Liability in car accidents is no laughing matter. A number of different elements determine who is liable for damages resulting from a car accident. Who ends up paying for the damages and injuries in-car accidents rests primarily on state motor vehicle laws rather than common law area of fault as a result of lobbying by the automobile insurance industry. This article gives information on what fault means in-car accidents and state laws. Always talk to a car accident attorney. If you would like to know further basics about car accidents we have you covered as well.
Liability in car Accidents: Common Law
Fault for causing an accident is created by common law or by state statute. Under common law there are four traditional levels of fault
- Intentional Misconduct
- Strict Liability
Negligence means carelessness or conduct that is not on purpose but as a result of a breach of duty that results in some type of harm. One can be negligent for doing something like running a stop sign or failing to do something, such as failing to signal, or failing to obey a right of way to avoid an accident.
Next is Recklessness. “Recklessness refers to a willful disregard for the safety of others“. Strict liability is in play for any accidents involving ultra hazardous activities or products that may be defective. If you are responsible for an accident you have wronged someone else and committed a tort (so now you’re a tortfeasor). The theory of fault is less relevant when a driver engaged in reckless or intentional conduct. However, when it comes to basic negligence (things such as fender-benders) fault can be rather complex especially since multiple motorist can be at fault. When this occurs state laws come into play.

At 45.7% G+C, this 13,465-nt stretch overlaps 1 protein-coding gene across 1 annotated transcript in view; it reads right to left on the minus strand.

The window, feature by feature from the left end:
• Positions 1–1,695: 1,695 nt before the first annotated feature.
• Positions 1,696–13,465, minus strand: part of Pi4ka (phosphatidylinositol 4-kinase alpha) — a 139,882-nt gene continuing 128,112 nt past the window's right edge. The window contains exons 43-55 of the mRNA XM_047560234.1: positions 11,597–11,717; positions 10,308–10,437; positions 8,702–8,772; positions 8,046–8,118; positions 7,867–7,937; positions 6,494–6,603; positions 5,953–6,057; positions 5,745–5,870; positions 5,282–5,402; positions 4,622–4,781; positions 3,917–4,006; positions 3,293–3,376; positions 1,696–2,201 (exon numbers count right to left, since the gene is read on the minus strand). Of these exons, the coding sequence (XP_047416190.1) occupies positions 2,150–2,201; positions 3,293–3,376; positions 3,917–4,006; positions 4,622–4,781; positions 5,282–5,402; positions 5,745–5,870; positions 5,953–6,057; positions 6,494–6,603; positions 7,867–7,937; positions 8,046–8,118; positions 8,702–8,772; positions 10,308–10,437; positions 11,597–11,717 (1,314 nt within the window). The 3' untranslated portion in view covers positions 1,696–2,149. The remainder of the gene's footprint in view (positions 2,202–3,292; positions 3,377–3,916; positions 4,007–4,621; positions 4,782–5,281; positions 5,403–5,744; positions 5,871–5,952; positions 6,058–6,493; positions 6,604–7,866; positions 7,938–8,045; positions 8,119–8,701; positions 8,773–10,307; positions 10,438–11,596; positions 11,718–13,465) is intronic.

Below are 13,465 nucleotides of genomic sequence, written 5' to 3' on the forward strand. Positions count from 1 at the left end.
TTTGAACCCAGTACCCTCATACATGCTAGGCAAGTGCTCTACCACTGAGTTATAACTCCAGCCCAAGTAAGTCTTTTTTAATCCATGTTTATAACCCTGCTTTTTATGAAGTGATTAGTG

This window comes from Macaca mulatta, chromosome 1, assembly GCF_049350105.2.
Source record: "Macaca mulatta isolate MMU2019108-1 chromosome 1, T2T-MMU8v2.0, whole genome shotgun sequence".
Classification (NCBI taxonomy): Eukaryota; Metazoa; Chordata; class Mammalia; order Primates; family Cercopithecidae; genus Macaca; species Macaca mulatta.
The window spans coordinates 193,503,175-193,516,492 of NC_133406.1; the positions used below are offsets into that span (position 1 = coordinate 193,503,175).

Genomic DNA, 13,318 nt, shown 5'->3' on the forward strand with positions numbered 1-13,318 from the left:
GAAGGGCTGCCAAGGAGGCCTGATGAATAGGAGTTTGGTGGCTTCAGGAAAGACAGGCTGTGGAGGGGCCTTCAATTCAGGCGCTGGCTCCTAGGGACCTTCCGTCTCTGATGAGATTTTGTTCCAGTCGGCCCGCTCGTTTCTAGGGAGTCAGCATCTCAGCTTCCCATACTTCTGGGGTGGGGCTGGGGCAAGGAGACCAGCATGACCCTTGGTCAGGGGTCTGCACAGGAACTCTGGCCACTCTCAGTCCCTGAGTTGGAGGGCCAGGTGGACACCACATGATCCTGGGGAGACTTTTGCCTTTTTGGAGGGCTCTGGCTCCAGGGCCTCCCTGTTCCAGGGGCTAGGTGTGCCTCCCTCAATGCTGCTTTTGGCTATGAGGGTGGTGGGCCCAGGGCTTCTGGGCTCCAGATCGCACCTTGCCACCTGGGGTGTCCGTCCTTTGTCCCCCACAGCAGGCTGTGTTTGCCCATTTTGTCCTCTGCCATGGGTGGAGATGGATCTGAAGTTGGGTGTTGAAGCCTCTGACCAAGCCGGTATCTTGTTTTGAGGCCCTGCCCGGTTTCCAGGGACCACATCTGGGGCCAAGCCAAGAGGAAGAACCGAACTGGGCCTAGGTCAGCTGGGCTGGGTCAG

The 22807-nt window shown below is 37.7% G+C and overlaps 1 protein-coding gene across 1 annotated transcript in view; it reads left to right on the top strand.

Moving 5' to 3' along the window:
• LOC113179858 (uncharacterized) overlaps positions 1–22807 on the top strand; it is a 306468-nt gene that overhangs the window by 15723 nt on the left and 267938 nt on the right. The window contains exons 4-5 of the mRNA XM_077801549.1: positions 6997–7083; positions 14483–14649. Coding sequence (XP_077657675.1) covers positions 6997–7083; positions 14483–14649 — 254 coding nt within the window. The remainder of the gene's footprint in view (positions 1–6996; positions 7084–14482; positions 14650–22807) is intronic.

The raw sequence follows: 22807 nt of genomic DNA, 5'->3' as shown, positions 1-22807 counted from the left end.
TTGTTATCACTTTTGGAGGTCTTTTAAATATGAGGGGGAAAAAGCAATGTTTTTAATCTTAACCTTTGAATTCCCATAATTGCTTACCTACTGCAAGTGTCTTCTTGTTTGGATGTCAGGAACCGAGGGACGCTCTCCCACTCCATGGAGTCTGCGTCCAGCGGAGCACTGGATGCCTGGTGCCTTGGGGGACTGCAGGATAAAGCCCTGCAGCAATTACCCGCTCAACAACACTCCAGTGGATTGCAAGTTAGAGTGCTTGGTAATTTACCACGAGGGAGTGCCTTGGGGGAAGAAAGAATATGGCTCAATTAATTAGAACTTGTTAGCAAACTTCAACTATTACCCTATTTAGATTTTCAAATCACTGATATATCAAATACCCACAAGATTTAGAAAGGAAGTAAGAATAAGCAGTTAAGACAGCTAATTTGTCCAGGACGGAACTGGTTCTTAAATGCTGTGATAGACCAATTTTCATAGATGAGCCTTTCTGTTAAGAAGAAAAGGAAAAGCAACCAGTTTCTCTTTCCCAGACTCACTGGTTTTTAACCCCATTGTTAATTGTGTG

Liability in Car Accidents: Motor Vehicle Statutory Violations
In the United States, much like in other countries, each state has passed its own versions of laws indicating how drivers must operate their vehicles on their roadways. Some of these laws are legislative while others are simply codified versions of the common law. Any violation = negligence is presumed. For example, most states have a law that motorcycle riders have to war helmets, failure to do so is an act of negligence. Fault in-car accidents can be found by simply reading a statute. A driver who is found negligent by a reading of the statute has a burden of proving he was not at fault. The easiest way to apply such concepts is to understand proximate cause. This means you have to find out “but for” the accident caused by the driver the accident would not have occurred. Like the motorcycle rider demonstration, a helmet would not have stopped the accident, but would have mitigated damages that happened. Thus, if the motorcyclist is hit by a driver and the motorcyclist was not wearing a helmet as required by state law. The driver who hit the motorcyclist might only be liable for the damage to the motorcycle but not necessarily liable for the brain injuries suffered by the motorcyclist.